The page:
Why Don't We Terra Form Venus. Its Way Cheaper?

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posted on Jan, 9 2013 @ 03:08 PM
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Can I also point out that the lack of liquid water on Venus has frozen the planet's tectonic plates in place - this means that every umpteen million years the entire planet experiences a massive resurfacing event that sees magma being painted all over the place. If you start mucking about with terraforming you might restart any plate subduction, whereupon it'll be wall-to-wall volcanoes in a lot of unexpected places.




posted on Jan, 9 2013 @ 06:18 PM
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If we succeeded in transforming Venus's 800-degree Fahrenheit greenhouse effect, and atmospheric pressure so great that the probe we sent there was crushed within seconds, into something livable for humans.... we're probably just going to look back past the time and expenses and wonder why we didn't just tweak Earth's atmosphere a little and be done with it.



posted on Jan, 9 2013 @ 11:40 PM
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Originally posted by foxhoundone
Has anybody thought along the lines off adapted humanoids ? There lungs bio engineered to breath "the soup" off dangerous inviroments.


I've always thought this in a way. We pursue life as we know it, in worlds that are not like ours. Who is to say that species didn't evolve, adapt, grow with, etc. the environment. I have thought this of other worlds as well, such as an article I read waiting for a haircut in a magazine about life on Jupiter. If there was life in Jupiter it would most likely looking like a jellyfish swimming through the dense gas atmosphere. So why not Venus?

As far as tera forming a planet, I saw a video on how they wanted to go to build the ISS, then go to the moon, build a base, and then a rocket on that base to launch to the mars, and only stay for a few days. This guy from NASA who was inspired by the moon landings and became in the position to where he made up a new budget and plan to visit mars, for a much longer time, and launch directly from Earth, sending everything there ahead of time. Even that plan was over a billion, in theory. Venus can't yet support human life even with our life support suits and systems.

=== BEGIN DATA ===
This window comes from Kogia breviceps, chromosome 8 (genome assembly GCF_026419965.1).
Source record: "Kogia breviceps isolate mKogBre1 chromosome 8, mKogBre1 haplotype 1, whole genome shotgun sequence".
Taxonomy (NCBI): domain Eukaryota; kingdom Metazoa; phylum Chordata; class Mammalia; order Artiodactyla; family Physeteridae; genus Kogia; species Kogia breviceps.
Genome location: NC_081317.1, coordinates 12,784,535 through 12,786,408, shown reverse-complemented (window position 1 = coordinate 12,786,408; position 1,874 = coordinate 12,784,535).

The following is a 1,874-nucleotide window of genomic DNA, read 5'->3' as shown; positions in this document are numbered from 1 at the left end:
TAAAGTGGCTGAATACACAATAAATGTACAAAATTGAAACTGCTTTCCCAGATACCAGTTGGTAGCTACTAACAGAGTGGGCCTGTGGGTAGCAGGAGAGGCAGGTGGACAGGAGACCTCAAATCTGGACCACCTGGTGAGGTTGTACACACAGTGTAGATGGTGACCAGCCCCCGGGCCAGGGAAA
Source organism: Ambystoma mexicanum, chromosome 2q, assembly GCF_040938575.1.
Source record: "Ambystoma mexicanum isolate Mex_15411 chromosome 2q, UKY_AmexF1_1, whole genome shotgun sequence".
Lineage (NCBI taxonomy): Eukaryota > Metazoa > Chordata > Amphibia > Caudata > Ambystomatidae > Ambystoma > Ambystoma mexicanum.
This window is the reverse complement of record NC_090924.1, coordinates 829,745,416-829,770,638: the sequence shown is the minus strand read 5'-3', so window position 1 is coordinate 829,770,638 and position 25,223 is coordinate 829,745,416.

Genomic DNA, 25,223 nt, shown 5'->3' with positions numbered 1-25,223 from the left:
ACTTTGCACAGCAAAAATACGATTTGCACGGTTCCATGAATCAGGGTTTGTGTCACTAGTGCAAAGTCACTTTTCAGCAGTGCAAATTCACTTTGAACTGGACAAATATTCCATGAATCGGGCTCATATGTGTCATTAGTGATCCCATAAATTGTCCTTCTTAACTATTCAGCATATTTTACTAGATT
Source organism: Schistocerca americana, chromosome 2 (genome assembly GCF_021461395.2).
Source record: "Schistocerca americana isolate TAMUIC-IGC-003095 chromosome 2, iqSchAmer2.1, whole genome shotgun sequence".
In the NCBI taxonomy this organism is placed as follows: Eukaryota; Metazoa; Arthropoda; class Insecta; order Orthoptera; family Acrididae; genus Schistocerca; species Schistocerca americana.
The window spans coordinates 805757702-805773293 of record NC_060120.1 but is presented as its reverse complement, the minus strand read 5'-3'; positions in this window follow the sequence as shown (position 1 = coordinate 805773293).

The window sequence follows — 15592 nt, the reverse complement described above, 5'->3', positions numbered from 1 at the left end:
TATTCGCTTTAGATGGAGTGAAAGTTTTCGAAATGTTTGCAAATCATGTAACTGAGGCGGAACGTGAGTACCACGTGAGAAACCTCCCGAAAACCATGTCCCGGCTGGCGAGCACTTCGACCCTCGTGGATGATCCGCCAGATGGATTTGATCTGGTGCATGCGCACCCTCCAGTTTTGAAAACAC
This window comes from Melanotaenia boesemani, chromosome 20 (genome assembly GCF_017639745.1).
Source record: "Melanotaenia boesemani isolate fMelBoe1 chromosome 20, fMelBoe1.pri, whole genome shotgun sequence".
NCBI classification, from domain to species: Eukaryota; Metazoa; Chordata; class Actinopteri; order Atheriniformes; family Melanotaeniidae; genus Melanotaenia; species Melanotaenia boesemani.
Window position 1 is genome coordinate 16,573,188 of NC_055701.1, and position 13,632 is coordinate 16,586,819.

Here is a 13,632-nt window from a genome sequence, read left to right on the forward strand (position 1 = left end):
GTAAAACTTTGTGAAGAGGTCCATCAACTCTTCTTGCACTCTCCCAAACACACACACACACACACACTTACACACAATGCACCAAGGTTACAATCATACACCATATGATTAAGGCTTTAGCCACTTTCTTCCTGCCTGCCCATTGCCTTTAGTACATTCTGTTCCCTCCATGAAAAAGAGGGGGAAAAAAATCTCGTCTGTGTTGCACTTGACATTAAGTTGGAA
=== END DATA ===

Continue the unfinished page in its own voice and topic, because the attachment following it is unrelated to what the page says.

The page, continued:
posted on Jan, 10 2013 @ 03:33 AM
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Terraforming Venus would be extremely difficult, but there are some ideas: en.wikipedia.org...

One thing people tend to forget is that Venus has an incredibly long day - 116.75 Earth days.

Compared to the hell on Venus, Mars is a paradise.



posted on Jan, 10 2013 @ 03:50 AM
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Hopefully people recognise that the popular image of terra-forming (i.e doing it using machinery over short periods of time) is just sci-fi.

Long term maniuplation of a planets atmoshpere is possible but we are talking over millions of years as it probably would require the application of bio-technology or manipulation of the organic resources available at the destination.

Transporting mass to other planets is just too cost prohibitive ( The curiosity rover is running on 110 Watts of powwer due to the weight restrictions on the radioactive fuel source) so the idea of transporting machinery or tools to make machinery on another planet is probably fancifull whislt impulse is required to move mass through space.

edit on 10-1-2013 by Jukiodone because: (no reason given)



posted on Jan, 10 2013 @ 04:59 AM
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Originally posted by samkent
Venus has no magnetosphere.
Solar flares would be far more dangerous to humans on Venus.


Now that surprises me,its our magnetosphere that stops the sun from striping away our atmosphere..........



posted on Jan, 10 2013 @ 05:14 AM